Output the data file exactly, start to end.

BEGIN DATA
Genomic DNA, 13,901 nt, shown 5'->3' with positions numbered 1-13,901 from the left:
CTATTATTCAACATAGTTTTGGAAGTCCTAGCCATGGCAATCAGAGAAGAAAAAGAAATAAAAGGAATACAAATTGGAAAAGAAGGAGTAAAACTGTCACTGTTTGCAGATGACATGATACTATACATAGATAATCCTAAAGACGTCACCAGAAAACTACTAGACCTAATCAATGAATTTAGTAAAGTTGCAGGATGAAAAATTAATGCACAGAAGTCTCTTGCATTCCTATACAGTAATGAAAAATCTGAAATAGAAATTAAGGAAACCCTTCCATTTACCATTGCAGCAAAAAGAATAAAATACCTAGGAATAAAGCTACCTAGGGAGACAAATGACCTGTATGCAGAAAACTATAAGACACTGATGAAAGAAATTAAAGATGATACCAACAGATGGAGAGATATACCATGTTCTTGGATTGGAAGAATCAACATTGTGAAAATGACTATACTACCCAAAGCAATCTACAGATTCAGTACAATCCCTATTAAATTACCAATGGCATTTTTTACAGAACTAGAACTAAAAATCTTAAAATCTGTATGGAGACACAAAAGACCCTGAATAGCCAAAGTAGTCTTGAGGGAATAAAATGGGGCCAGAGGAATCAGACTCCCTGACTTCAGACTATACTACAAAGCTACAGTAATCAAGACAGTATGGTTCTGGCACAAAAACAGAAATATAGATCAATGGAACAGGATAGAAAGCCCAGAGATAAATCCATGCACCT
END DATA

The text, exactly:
Genomic DNA, 13,901 nt, shown 5'->3' with positions numbered 1-13,901 from the left:
CTATTATTCAACATAGTTTTGGAAGTCCTAGCCATGGCAATCAGAGAAGAAAAAGAAATAAAAGGAATACAAATTGGAAAAGAAGGAGTAAAACTGTCACTGTTTGCAGATGACATGATACTATACATAGATAATCCTAAAGACGTCACCAGAAAACTACTAGACCTAATCAATGAATTTAGTAAAGTTGCAGGATGAAAAATTAATGCACAGAAGTCTCTTGCATTCCTATACAGTAATGAAAAATCTGAAATAGAAATTAAGGAAACCCTTCCATTTACCATTGCAGCAAAAAGAATAAAATACCTAGGAATAAAGCTACCTAGGGAGACAAATGACCTGTATGCAGAAAACTATAAGACACTGATGAAAGAAATTAAAGATGATACCAACAGATGGAGAGATATACCATGTTCTTGGATTGGAAGAATCAACATTGTGAAAATGACTATACTACCCAAAGCAATCTACAGATTCAGTACAATCCCTATTAAATTACCAATGGCATTTTTTACAGAACTAGAACTAAAAATCTTAAAATCTGTATGGAGACACAAAAGACCCTGAATAGCCAAAGTAGTCTTGAGGGAATAAAATGGGGCCAGAGGAATCAGACTCCCTGACTTCAGACTATACTACAAAGCTACAGTAATCAAGACAGTATGGTTCTGGCACAAAAACAGAAATATAGATCAATGGAACAGGATAGAAAGCCCAGAGATAAATCCATGCACCT